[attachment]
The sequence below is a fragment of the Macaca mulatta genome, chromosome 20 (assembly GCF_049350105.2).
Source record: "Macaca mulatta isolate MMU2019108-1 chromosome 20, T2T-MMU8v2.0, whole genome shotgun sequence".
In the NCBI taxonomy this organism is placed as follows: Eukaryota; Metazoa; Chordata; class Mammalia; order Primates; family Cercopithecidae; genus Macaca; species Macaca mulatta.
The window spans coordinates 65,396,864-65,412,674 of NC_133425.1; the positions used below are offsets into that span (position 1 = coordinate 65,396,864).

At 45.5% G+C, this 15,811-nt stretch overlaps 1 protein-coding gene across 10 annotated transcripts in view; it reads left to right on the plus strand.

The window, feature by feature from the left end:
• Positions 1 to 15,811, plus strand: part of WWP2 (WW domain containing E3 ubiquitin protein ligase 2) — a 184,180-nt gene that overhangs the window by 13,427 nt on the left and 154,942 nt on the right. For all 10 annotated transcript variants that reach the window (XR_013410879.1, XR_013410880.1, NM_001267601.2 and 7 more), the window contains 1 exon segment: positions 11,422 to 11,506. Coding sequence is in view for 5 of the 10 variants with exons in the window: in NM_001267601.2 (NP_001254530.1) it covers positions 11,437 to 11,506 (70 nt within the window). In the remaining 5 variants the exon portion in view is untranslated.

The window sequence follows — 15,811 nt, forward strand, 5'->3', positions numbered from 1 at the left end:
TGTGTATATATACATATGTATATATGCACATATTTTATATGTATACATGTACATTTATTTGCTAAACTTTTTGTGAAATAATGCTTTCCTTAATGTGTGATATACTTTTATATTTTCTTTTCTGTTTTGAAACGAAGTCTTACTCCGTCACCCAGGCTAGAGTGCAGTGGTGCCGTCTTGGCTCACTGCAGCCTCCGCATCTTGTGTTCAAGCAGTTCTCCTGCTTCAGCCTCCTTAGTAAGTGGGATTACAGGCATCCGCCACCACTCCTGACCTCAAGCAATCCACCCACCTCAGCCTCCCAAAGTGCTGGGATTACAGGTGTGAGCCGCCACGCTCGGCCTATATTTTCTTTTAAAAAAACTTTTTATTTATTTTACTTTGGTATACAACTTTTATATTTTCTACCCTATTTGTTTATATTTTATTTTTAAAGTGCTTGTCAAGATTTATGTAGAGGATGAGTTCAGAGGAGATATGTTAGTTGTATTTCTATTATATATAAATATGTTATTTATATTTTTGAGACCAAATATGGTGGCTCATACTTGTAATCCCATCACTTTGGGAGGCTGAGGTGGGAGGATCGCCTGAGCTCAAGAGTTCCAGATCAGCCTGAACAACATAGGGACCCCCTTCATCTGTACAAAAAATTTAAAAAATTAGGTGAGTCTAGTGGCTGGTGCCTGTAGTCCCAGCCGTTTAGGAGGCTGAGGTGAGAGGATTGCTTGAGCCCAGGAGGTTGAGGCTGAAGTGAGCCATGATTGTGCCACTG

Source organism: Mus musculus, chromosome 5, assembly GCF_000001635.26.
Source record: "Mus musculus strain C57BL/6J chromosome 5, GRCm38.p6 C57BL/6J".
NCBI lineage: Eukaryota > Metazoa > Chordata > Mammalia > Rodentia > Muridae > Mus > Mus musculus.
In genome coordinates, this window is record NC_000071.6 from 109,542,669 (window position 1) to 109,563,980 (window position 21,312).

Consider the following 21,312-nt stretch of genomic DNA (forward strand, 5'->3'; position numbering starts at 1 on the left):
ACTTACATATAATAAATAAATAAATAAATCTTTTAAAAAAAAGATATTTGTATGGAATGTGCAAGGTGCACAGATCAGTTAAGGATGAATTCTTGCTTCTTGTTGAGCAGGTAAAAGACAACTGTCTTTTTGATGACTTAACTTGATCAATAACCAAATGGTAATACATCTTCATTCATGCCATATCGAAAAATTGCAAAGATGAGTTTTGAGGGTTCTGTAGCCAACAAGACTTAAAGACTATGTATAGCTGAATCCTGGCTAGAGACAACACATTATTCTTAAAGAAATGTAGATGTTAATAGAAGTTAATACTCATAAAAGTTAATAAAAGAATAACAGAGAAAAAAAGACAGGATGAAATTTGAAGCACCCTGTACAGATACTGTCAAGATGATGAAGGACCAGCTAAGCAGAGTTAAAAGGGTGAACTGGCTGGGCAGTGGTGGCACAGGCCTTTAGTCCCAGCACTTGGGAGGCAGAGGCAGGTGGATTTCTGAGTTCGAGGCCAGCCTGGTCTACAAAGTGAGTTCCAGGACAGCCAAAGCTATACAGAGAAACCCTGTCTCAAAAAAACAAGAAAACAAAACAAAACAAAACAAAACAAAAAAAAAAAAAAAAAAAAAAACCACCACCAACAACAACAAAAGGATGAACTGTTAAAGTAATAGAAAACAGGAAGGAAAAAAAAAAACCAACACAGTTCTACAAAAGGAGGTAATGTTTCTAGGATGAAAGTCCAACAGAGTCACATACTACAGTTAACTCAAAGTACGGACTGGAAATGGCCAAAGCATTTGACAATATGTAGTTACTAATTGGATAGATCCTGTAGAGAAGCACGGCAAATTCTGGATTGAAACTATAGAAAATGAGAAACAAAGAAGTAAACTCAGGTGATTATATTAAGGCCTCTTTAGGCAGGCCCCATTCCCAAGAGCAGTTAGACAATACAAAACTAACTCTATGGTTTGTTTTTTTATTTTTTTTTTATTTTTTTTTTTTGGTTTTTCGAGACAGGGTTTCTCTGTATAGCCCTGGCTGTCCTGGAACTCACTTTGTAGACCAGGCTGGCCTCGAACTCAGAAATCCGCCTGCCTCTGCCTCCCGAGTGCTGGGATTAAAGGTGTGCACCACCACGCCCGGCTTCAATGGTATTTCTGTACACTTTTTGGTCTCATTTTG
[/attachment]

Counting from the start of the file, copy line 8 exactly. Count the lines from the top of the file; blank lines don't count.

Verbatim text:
The window sequence follows — 15,811 nt, forward strand, 5'->3', positions numbered from 1 at the left end: